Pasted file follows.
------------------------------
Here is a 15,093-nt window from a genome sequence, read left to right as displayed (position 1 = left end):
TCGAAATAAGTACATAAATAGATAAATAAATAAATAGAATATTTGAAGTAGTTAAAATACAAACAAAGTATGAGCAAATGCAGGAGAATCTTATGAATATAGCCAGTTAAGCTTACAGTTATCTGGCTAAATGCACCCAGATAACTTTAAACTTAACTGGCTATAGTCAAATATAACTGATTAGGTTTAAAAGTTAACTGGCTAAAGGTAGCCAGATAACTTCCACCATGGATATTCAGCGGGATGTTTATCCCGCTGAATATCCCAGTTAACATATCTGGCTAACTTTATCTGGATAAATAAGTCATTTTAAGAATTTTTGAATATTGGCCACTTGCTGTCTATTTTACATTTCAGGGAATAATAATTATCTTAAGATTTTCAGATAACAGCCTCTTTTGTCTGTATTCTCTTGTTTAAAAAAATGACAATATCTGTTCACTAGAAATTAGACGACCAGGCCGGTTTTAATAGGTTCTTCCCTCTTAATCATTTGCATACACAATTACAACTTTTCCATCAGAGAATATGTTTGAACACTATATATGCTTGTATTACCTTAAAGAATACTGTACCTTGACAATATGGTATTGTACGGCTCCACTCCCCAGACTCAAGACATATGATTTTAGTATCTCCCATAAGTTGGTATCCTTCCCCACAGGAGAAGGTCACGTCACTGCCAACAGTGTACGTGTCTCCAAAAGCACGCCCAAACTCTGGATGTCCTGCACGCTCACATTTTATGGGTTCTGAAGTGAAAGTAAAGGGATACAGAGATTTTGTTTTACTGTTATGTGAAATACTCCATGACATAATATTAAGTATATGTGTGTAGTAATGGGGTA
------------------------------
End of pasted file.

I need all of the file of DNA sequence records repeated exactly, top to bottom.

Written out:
Here is a 15,093-nt window from a genome sequence, read left to right as displayed (position 1 = left end):
TCGAAATAAGTACATAAATAGATAAATAAATAAATAGAATATTTGAAGTAGTTAAAATACAAACAAAGTATGAGCAAATGCAGGAGAATCTTATGAATATAGCCAGTTAAGCTTACAGTTATCTGGCTAAATGCACCCAGATAACTTTAAACTTAACTGGCTATAGTCAAATATAACTGATTAGGTTTAAAAGTTAACTGGCTAAAGGTAGCCAGATAACTTCCACCATGGATATTCAGCGGGATGTTTATCCCGCTGAATATCCCAGTTAACATATCTGGCTAACTTTATCTGGATAAATAAGTCATTTTAAGAATTTTTGAATATTGGCCACTTGCTGTCTATTTTACATTTCAGGGAATAATAATTATCTTAAGATTTTCAGATAACAGCCTCTTTTGTCTGTATTCTCTTGTTTAAAAAAATGACAATATCTGTTCACTAGAAATTAGACGACCAGGCCGGTTTTAATAGGTTCTTCCCTCTTAATCATTTGCATACACAATTACAACTTTTCCATCAGAGAATATGTTTGAACACTATATATGCTTGTATTACCTTAAAGAATACTGTACCTTGACAATATGGTATTGTACGGCTCCACTCCCCAGACTCAAGACATATGATTTTAGTATCTCCCATAAGTTGGTATCCTTCCCCACAGGAGAAGGTCACGTCACTGCCAACAGTGTACGTGTCTCCAAAAGCACGCCCAAACTCTGGATGTCCTGCACGCTCACATTTTATGGGTTCTGAAGTGAAAGTAAAGGGATACAGAGATTTTGTTTTACTGTTATGTGAAATACTCCATGACATAATATTAAGTATATGTGTGTAGTAATGGGGTA